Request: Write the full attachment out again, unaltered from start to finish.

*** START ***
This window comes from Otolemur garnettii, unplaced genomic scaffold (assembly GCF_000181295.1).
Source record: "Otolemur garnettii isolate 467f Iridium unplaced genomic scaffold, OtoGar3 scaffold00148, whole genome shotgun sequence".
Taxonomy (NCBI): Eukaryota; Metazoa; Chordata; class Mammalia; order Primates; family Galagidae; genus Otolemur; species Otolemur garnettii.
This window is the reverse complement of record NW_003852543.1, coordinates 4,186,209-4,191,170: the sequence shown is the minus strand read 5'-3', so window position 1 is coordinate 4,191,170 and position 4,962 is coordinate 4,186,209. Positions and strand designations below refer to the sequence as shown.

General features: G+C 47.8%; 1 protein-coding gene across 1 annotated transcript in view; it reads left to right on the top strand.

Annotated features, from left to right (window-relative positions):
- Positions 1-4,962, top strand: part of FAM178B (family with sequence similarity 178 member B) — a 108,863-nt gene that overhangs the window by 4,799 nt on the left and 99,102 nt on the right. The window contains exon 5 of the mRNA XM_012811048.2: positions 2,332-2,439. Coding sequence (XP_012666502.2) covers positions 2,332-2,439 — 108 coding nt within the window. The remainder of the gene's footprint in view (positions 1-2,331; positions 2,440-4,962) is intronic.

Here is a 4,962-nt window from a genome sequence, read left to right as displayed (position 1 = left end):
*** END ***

This window comes from Otolemur garnettii, unplaced genomic scaffold (assembly GCF_000181295.1).
Source record: "Otolemur garnettii isolate 467f Iridium unplaced genomic scaffold, OtoGar3 scaffold00148, whole genome shotgun sequence".
Taxonomy (NCBI): Eukaryota; Metazoa; Chordata; class Mammalia; order Primates; family Galagidae; genus Otolemur; species Otolemur garnettii.
This window is the reverse complement of record NW_003852543.1, coordinates 4,186,209-4,191,170: the sequence shown is the minus strand read 5'-3', so window position 1 is coordinate 4,191,170 and position 4,962 is coordinate 4,186,209. Positions and strand designations below refer to the sequence as shown.

General features: G+C 47.8%; 1 protein-coding gene across 1 annotated transcript in view; it reads left to right on the top strand.

Annotated features, from left to right (window-relative positions):
- Positions 1-4,962, top strand: part of FAM178B (family with sequence similarity 178 member B) — a 108,863-nt gene that overhangs the window by 4,799 nt on the left and 99,102 nt on the right. The window contains exon 5 of the mRNA XM_012811048.2: positions 2,332-2,439. Coding sequence (XP_012666502.2) covers positions 2,332-2,439 — 108 coding nt within the window. The remainder of the gene's footprint in view (positions 1-2,331; positions 2,440-4,962) is intronic.

Here is a 4,962-nt window from a genome sequence, read left to right as displayed (position 1 = left end):